On November 20, FIFA World Cup 2022 commences in Qatar. Over the course of a month, 32 teams will represent their countries in what is arguably the “holy grail” of footballing tournaments.  While the tournament’s latest instalment will be the most compact one in its 92-year history, meaning that air travel would be unnecessary once it kicks off, critics argue that this ‘win’ pales in comparison to the environmental costs. Here are some of the environmental issues surrounding Qatar 2022.

3 Environmental Issues Related to Qatar 2022

1. Desalination

The principal environmental issue surrounding this year’s World Cup arises from Qatar’s heavy reliance on desalination – a process of removing dissolved mineral salts from water to make it fresh for agricultural purposes and human consumption. While this sounds eco-friendly, certain factors complicate the “greenness” of this approach.

Considering the dominant use of fossil fuels for desalination, carbon emission becomes an unavoidable environmental consequence. Also known to be a notorious polluter of the marine system polluting the marine system, desalination releases brine – a high-concentration solution of salt water – into the sea. For this reason, not only does desalination endanger coral reefs, but it also harms smaller marine organisms. Additionally, due to the high-pressure system associated with the process, small marine organisms run the risk of getting sucked in and colliding with the intake pipe screens, causing severe injury and death. 

The World Cup’s use of 8 stadiums and 130 training grounds further aggravates the pressure on desalination due to the huge water demands. Qatar is expected to increase its water supply by 10% during this period. According to a Reuter report, at least 10,000 liters of desalinated water would be required daily to water each turf. Given the current water shortage in Qatar, critics argue the unjustifiable nature of this additional strain.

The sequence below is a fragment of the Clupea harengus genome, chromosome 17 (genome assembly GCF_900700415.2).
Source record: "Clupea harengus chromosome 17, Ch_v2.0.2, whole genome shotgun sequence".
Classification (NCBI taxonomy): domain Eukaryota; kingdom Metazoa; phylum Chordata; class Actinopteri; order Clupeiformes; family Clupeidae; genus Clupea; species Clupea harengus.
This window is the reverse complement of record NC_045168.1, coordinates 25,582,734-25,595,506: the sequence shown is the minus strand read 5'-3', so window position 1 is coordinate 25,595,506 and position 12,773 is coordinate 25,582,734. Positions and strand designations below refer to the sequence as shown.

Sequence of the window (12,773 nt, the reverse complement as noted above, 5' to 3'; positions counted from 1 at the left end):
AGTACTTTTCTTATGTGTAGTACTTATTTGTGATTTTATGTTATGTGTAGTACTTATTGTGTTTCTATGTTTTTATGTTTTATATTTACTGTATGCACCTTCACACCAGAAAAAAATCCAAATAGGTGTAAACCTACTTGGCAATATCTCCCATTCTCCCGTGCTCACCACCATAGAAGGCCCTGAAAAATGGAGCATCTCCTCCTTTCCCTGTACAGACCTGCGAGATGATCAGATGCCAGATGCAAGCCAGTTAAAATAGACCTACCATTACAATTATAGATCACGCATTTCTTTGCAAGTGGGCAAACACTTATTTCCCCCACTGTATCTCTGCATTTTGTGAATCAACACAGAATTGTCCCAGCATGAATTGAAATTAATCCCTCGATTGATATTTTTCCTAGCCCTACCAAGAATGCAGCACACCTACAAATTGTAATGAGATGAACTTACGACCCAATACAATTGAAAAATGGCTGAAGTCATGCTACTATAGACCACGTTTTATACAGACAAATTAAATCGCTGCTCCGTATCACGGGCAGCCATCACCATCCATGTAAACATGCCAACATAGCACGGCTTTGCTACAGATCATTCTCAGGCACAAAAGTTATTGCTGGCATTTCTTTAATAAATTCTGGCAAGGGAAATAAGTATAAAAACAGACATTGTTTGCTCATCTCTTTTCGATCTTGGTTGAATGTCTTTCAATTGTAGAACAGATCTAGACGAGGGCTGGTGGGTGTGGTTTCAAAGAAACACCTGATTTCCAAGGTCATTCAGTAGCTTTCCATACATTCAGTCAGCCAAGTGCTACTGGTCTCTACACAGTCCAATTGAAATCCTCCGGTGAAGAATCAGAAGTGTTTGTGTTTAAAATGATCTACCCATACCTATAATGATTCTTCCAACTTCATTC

Although Gulf Cooperation Council (GCC) countries are exploring solar-powered desalination as an eco-friendly alternative, reports indicate that it is not yet viable. So, the use of fossil fuels for desalination remains dominant.  

2. Carbon Neutrality Claims

Another problem has to do with FIFA’s carbon neutrality claims. Carbon Market Watch (CMW), an environmental lobby group that has worked with institutions like the European Union to track carbon emissions, tagged FIFA’s claims as misleading. In a report published on the group’s website, CMW criticised the credibility of a new carbon certification standard devised specifically for the tournament, questioning its independence. 

It would be great to see the climate impact of FIFA World Cups being drastically reduced,” said Gilles Dufrasne, lead on global carbon markets at Carbon Market Watch. “But the carbon-neutrality claim that is being made is simply not credible.”

“Despite a lack of transparency, the evidence suggests that the emissions from this World Cup will be considerably higher than expected by the organizers,” he added, “and the carbon credits being purchased to offset these emissions are unlikely to have a sufficiently positive impact on the climate.” 

Julien Jreissati of Greenpeace Middle East similarly accused the organisers of “window dressing”, referring to net-zero emissions claims as “greenwashing”.

On their part, FIFA and the Supreme Committee disagreed with CMW’s assessment. ‘It is speculative and inaccurate to draw conclusions on the SC’s commitment to deliver the world’s first carbon-neutral FIFA World Cup,’ a representative of the Supreme Committee for Delivery & Legacy informed Sportsmail